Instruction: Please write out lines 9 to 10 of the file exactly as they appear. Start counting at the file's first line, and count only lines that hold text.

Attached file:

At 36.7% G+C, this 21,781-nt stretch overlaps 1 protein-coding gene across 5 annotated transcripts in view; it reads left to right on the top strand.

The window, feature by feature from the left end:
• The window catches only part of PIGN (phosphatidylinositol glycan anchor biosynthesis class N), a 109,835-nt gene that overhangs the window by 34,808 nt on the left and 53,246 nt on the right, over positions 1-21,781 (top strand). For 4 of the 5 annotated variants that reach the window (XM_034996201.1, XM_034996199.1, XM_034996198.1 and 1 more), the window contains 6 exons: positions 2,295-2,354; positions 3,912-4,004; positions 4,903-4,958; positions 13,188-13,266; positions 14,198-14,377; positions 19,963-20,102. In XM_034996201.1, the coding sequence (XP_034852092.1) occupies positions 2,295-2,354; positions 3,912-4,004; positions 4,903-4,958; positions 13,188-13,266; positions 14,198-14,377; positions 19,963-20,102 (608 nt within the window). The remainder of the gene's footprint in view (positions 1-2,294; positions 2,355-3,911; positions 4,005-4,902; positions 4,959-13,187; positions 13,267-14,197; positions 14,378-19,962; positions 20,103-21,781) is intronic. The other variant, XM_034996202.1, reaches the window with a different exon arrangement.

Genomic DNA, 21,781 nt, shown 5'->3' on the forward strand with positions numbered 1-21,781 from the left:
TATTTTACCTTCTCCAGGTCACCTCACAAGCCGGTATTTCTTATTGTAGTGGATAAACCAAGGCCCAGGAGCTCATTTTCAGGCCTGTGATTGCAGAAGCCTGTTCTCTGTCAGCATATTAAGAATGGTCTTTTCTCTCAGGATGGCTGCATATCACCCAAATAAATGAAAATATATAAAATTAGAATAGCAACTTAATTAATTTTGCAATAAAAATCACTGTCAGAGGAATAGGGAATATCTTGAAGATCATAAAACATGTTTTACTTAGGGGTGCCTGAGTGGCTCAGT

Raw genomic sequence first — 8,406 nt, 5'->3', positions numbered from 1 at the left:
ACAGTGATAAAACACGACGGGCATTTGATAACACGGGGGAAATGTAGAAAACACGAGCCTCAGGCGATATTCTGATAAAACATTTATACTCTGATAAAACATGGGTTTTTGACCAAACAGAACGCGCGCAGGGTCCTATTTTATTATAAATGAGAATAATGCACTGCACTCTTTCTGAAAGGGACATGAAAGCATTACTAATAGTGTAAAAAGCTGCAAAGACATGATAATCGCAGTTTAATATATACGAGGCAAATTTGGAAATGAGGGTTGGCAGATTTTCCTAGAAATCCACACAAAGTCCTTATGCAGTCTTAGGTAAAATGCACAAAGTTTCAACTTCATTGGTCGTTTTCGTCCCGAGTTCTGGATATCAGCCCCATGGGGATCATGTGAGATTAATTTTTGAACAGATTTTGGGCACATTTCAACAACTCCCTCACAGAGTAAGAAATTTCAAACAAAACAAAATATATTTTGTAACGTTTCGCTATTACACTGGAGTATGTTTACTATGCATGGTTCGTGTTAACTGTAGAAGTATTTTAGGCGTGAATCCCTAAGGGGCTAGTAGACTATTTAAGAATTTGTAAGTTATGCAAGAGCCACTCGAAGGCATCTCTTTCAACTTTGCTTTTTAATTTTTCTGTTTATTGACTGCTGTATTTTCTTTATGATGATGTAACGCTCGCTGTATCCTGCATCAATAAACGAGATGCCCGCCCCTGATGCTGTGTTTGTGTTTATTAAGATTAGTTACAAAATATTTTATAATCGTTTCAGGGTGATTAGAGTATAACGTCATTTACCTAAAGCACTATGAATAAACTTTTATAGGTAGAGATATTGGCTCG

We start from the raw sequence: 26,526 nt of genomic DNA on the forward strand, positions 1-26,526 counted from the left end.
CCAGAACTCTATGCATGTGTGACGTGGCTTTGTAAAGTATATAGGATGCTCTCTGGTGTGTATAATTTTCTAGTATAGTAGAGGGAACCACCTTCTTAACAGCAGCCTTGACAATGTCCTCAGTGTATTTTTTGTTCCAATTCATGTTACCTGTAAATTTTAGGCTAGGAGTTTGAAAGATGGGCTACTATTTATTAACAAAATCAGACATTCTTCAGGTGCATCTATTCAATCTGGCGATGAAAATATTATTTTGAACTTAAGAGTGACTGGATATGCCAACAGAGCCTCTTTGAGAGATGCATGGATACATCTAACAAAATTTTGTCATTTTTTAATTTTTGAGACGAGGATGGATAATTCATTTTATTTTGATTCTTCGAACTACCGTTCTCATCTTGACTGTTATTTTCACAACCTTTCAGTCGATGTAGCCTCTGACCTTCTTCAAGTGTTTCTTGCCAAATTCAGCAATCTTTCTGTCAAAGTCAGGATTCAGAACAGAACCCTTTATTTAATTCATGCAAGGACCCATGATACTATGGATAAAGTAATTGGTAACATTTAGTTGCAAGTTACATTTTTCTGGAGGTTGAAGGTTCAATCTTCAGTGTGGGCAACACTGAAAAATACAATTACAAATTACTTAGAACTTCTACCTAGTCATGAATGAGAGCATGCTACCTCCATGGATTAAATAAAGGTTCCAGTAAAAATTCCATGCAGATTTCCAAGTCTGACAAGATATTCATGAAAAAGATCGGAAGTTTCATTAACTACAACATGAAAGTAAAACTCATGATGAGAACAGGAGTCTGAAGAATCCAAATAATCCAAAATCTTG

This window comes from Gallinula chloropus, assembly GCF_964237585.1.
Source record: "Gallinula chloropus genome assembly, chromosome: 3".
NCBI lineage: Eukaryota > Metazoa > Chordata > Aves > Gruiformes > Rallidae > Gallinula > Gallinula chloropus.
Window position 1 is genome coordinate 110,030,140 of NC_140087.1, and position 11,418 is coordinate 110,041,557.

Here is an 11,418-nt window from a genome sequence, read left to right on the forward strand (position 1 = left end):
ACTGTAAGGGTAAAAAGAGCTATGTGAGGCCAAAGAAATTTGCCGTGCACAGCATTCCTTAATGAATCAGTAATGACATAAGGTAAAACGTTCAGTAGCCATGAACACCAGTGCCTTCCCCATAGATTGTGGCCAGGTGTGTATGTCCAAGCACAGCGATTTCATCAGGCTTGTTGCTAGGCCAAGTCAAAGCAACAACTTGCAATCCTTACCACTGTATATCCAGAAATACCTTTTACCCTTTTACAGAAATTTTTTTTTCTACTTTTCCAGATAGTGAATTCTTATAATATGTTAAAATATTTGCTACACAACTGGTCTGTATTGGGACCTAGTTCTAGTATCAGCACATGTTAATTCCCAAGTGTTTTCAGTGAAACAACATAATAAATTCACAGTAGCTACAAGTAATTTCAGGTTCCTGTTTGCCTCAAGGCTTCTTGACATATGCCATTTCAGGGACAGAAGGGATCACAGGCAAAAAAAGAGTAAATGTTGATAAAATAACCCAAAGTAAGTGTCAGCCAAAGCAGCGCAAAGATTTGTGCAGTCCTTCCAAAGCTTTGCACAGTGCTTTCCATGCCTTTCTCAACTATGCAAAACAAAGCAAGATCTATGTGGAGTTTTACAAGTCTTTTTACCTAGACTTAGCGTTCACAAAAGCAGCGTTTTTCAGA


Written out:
CCAGAACTCTATGCATGTGTGACGTGGCTTTGTAAAGTATATAGGATGCTCTCTGGTGTGTATAATTTTCTAGTATAGTAGAGGGAACCACCTTCTTAACAGCAGCCTTGACAATGTCCTCAGTGTATTTTTTGTTCCAATTCATGTTACCTGTAAATTTTAGGCTAGGAGTTTGAAAGATGGGCTACTATTTATTAACAAAATCAGACATTCTTCAGGTGCATCTATTCAATCTGGCGATGAAAATATTATTTTGAACTTAAGAGTGACTGGATATGCCAACAGAGCCTCTTTGAGAGATGCATGGATACATCTAACAAAATTTTGTCATTTTTTAATTTTTGAGACGAGGATGGATAATTCATTTTATTTTGATTCTTCGAACTACCGTTCTCATCTTGACTGTTATTTTCACAACCTTTCAGTCGATGTAGCCTCTGACCTTCTTCAAGTGTTTCTTGCCAAATTCAGCAATCTTTCTGTCAAAGTCAGGATTCAGAACAGAACCCTTTATTTAATTCATGCAAGGACCCATGATACTATGGATAAAGTAATTGGTAACATTTAGTTGCAAGTTACATTTTTCTGGAGGTTGAAGGTTCAATCTTCAGTGTGGGCAACACTGAAAAATACAATTACAAATTACTTAGAACTTCTACCTAGTCATGAATGAGAGCATGCTACCTCCATGGATTAAATAAAGGTTCCAGTAAAAATTCCATGCAGATTTCCAAGTCTGACAAGATATTCATGAAAAAGATCGGAAGTTTCATTAACTACAACATGAAAGTAAAACTCATGATGAGAACAGGAGTCTGAAGAATCCAAATAATCCAAAATCTTG

This window comes from Gallinula chloropus, assembly GCF_964237585.1.